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Letter to dvm360: Why are we still ignoring One Health?


Veterinarians aren't just for cats and dogs. They're crucial to human health and global security, says UC Davis dean, and should be partners with physicians, farmers and world leaders more than ever before.

Almost daily, as a society, we experience the connection and consequences between the health of humans, animals and the environment. The Zika virus -- carried by mosquitoes and spreading in many regions in the world -- is suspected of causing thousands of human birth defects in Brazil and was declared a public health emergency by the World Health Organization. As much as 75 percent of new or re-emerging diseases affecting humans are of animal origin.

New infectious diseases, climate change and a moving political landscape are some of the changes which veterinarians, physicians, scientists and other health and environmental professionals must adapt to in meeting these global challenges. That's where we know the emerging approach known as One Health comes in, uniting these professionals in many parts of the world to address complex problems that recognize the vast interrelationships between human, animal and environmental health.

One Health harnesses the power of collaborative expertise to solve the pressing issues we face in our mobile society. For example, early detection and prevention of the Ebola virus outbreak in Africa in 2014 was aided by a team of UC Davis investigators, including veterinarians. This was not the case in a later African outbreak, where a later response allowed the virus to spread in other parts of the world. In the 1990s, the first cases of mad cow disease in cattle in the United Kingdom and West Nile virus in birds were first detected or confirmed by astute veterinary pathologists who understood the One Health approach.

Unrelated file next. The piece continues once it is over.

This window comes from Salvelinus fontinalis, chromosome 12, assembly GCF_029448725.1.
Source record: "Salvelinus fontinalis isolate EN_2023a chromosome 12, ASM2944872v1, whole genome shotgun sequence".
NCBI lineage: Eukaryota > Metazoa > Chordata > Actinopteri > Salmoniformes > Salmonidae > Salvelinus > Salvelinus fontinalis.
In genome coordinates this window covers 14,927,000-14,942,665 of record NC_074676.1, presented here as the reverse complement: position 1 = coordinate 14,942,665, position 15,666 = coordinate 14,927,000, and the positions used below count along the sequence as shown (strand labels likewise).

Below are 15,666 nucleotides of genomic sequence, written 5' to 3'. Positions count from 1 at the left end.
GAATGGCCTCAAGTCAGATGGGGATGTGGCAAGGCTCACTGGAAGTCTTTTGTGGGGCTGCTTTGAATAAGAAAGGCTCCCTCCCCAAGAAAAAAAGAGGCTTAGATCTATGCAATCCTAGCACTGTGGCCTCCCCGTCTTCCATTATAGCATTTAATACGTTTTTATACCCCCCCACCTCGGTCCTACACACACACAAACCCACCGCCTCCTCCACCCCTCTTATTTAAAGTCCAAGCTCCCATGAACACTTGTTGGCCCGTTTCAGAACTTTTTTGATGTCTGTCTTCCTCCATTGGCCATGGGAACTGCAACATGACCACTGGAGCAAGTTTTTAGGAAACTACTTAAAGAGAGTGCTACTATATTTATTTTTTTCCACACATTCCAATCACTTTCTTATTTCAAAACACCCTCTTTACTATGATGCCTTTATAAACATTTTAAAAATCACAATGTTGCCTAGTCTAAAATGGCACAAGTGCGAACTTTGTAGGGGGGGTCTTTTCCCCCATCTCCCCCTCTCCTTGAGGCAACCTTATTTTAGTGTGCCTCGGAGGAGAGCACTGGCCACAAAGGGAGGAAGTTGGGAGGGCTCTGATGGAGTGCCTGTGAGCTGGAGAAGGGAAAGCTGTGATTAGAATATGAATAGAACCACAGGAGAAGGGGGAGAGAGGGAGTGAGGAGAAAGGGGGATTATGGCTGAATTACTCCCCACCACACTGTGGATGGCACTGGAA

A new report projects an era of change for the future of veterinary medicine.

Veterinarians may be known for their care of cats and dogs, but they also play a critical role in improving and safeguarding the health of humans and ensuring food safety, according to a new University of California report (PDF here) that projects an era of change for the future of veterinary medicine. The report complements and extends earlier studies conducted by the National Institutes of Health and the National Academy of Sciences and provides perspective on the veterinary workforce, the research enterprise transforming animal and human health, and medical education in California and the nation.

It is critical that community, government and university leaders -- together with veterinarians and other health professionals -- support a united One Health approach to solving rapidly emerging diseases on a local and global scale.

Michael Lairmore, DVM, PhD

Dean and Distinguished Professor

University of California, Davis, School of Veterinary Medicine

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